Jim Dey | Was 'messed up' murder confession legal? Just barely, appeals court says

Jim Dey | Was 'messed up' murder confession legal? Just barely, appeals court says

Weep no tears for Decatur hoodlum Matthew Higgins-Vogt.

He's a bad guy. That's why he's serving a 60-year sentence in federal prison.

Higgins-Vogt's partner in crime — Kelton Snyder — is even worse. Snyder is serving a life sentence.

But as bad as Higgins-Vogt's crime was, the circumstances leading to his conviction for the shotgun murder of a criminal associate prompted a Chicago federal appeals court to shake a disapproving finger at Macon County authorities.

"The criminal justice system did not see one of its finer moments here," wrote Justice Michael Scudder in a 17-page opinion that somewhat reluctantly affirmed Higgins-Vogt's conviction.

The question that troubled the court stemmed from what could have been — but was not — construed as a violation of Higgins-Vogt's constitutional right to remain silent.

Police didn't beat a confession out of him or even promise leniency if he'd come clean. In fact, they didn't even talk to Higgins-Vogt in the county jail until he asked to speak with them.

But Higgins-Vogt was doing a lot of talking with another jail employee and was so moved by his conversations with her that he eventually made a written request to speak with investigators.

About what did he wish to discuss?

"I want to confess to the Paige Mars murder," Higgins-Vogt wrote on his "inmate request form."

As a consequence, the appeals court concluded that Higgins-Vogt fell into a legal pitfall that had "all the earmarks of a bait-and-switch of extraordinary gravity and potential consequences."

Here's the background.

Higgins-Vogt and Snyder, armed with a shotgun, robbed a Circle K gas station of $700 on April 3, 2015. A third person — Paige Mars — drove their getaway car.

At some point shortly thereafter, the two men became concerned that Mars might testify against them. So they killed Mars in a wooded area near the Sangamon River in Decatur, Higgins-Vogt doing the honors with multiple shotgun blasts.

Despite that, the pair was arrested for the Circle K robbery.

After being locked up, Higgins-Vogt confessed his role in the murder to jail employee Sharon Brown, described as "a contractor working (the jail) and holding herself out as a mental-health counselor."

Although "not a licensed mental-health professional," Brown met on numerous occasions with Higgins-Vogt for counseling purposes, among other things advising him to confess the killing to law officers.

Once defendants have exercised their right to remain silent, law enforcement is barred from further efforts, even indirect, to secure a confession. That includes sending an agent of law enforcement to the defendant to extract a confession.

The appeals court concluded that Brown was, in fact, an "agent" of law enforcement, and she candidly admitted that she sought to persuade Higgins-Vogt to acknowledge his complicity in the murder.

While stating she wished to assist inmates, Brown said she also encourages them "to continue to talk to police" so they can "heal and have peace."

"I'm supportive of (Higgins-Vogt) telling the truth, and if he ever wants to say anything else, I'm supportive of that, and I will encourage that," she said.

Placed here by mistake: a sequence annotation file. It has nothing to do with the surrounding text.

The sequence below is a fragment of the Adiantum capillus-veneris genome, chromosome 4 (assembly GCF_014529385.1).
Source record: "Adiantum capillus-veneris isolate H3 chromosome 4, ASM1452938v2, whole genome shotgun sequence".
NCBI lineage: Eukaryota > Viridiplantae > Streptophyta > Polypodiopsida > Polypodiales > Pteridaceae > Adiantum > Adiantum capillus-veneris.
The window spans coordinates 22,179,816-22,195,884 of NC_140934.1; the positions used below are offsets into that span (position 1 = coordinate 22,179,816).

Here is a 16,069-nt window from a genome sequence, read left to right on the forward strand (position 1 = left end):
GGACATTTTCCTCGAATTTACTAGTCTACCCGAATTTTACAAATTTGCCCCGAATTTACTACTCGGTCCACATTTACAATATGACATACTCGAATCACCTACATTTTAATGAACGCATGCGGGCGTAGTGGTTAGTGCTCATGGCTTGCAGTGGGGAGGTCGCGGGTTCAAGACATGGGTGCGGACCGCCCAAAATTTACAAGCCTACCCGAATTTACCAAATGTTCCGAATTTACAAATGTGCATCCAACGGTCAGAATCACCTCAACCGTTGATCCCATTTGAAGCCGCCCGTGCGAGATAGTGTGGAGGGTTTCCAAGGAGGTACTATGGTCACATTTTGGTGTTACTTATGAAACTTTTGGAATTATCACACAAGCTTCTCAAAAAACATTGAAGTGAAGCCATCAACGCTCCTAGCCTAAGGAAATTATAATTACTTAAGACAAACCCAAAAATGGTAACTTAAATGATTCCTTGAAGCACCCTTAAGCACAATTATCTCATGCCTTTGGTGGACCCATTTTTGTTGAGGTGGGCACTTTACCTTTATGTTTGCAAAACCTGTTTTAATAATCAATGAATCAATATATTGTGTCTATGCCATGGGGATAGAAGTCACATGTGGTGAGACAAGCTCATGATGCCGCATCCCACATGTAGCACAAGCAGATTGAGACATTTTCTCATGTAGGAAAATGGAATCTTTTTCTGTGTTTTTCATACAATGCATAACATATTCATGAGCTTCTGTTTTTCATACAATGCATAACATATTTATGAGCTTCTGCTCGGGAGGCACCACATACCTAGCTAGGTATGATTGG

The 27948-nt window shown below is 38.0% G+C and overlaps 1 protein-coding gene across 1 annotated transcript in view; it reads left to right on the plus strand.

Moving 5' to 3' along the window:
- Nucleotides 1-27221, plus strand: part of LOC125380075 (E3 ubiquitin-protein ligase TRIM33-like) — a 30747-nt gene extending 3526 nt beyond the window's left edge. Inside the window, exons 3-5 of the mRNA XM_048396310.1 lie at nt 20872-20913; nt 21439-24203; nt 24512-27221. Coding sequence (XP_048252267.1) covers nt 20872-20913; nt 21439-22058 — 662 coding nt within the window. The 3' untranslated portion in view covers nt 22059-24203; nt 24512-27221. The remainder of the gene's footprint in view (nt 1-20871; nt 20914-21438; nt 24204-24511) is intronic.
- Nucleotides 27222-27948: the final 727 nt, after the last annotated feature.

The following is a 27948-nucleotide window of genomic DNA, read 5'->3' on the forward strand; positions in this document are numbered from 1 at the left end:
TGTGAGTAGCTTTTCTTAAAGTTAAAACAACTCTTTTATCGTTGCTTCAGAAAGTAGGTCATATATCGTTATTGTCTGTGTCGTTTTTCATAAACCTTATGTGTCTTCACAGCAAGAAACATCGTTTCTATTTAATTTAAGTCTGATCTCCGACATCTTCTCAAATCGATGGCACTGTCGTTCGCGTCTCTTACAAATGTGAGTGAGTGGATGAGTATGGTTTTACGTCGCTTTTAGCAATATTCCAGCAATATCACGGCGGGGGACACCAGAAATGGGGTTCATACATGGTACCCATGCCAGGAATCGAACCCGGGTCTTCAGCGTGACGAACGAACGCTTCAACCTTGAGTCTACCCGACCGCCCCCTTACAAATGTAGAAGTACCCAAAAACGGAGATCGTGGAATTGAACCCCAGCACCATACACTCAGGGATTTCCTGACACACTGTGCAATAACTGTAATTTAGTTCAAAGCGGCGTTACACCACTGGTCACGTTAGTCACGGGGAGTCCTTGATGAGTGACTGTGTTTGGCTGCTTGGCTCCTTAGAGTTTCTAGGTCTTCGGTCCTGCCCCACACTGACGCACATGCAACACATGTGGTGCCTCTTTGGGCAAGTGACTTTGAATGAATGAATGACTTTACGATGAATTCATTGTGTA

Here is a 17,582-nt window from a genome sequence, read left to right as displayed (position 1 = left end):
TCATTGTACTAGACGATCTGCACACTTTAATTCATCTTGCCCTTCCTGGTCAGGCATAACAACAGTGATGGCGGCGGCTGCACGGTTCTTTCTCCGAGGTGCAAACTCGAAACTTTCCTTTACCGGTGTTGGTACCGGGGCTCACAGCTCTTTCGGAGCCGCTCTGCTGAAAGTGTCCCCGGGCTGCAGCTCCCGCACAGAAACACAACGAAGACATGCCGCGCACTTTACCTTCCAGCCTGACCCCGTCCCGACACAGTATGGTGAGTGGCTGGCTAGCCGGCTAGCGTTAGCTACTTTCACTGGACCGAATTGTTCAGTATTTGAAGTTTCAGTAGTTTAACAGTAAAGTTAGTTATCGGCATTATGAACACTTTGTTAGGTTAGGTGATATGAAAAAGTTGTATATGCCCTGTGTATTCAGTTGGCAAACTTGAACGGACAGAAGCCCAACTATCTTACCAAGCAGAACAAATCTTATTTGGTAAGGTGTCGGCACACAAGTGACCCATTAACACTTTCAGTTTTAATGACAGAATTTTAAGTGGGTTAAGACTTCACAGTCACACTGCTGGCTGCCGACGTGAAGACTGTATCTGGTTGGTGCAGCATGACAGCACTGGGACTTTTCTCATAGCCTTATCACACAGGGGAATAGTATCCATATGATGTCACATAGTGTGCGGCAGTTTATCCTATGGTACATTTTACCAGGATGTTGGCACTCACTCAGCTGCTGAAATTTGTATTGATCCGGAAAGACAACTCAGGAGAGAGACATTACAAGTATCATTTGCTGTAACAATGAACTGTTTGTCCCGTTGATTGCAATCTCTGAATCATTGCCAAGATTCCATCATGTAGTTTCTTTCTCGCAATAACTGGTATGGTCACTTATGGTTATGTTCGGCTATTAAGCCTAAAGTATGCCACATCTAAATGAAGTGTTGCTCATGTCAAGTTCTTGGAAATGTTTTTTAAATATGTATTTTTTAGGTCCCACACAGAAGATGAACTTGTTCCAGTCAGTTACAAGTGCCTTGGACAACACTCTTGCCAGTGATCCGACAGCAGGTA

In Higgins-Vogt's case, Brown was remarkably successful in getting him to confess.

The legal question raised is whether that confession, given Brown's status as an agent of law enforcement, could be admitted into evidence and used to secure Higgins-Vogt's conviction.

The appeals court characterized the "question" as whether Brown's decisive role "amounted to coercion sufficient to overcome (his) free will."

As egregious as her behavior was, Scudder said, "Brown's conduct alone tells nowhere near the whole story."

It was not just discussions with Brown that prompted Higgins-Vogt to confess. He had similar conversations with his girlfriend. By the time he sat down with investigators, Higgins-Vogt felt compelled to "get this information off his chest because he could no longer live with keeping it to himself and not owning up to what he did."

"Taken in their entirety, all the facts and circumstances show that Higgins-Vogt's decision to confess was the product of his own free will," Scudder wrote.

He was joined in the opinion by justices Diane Sykes and Diane Woods.

Nonetheless, the justices were concerned about law officers operating just barely inside the rules.

The justices expressed concern about Brown's false statement regarding her pledge of confidentiality. They also noted that law officers can't "wash their hands of the whole affair by pointing out that they never recruited Brown to elicit a confession" from Higgins-Vogt.

"The stakes for those who stand accused are way too high for all of this to have occurred, to say nothing of the imperative of protecting the integrity of mental-health counseling offered to inmates," Scudder wrote.

The case is now over, according to Higgins-Vogt's court-appointed counsel, Evan Bruno.

Ultimately, Higgins-Vogt pleaded guilty and was sentenced to what amounts to life in prison. His plea allowed him to appeal the confession issue to the 7th Circuit Court of Appeals in Chicago.

Since his confession, Higgins-Vogt's fervor to take responsibility for the killing has subsided. Bruno said his client now suffers from "buyer's remorse" and that he's resentful of his circumstances.

Bruno described the court's opinion as the result of him having only half of the facts he needed to make a persuasive argument.

"I had a really good argument that what happened in the Macon County jail was messed up," he said. "I didn't have as strong an argument that my client gave an involuntary confession."

Jim Dey, a member of The News-Gazette staff, can be reached by email at jdey@news-gazette.com or by phone at 217-351-5369.

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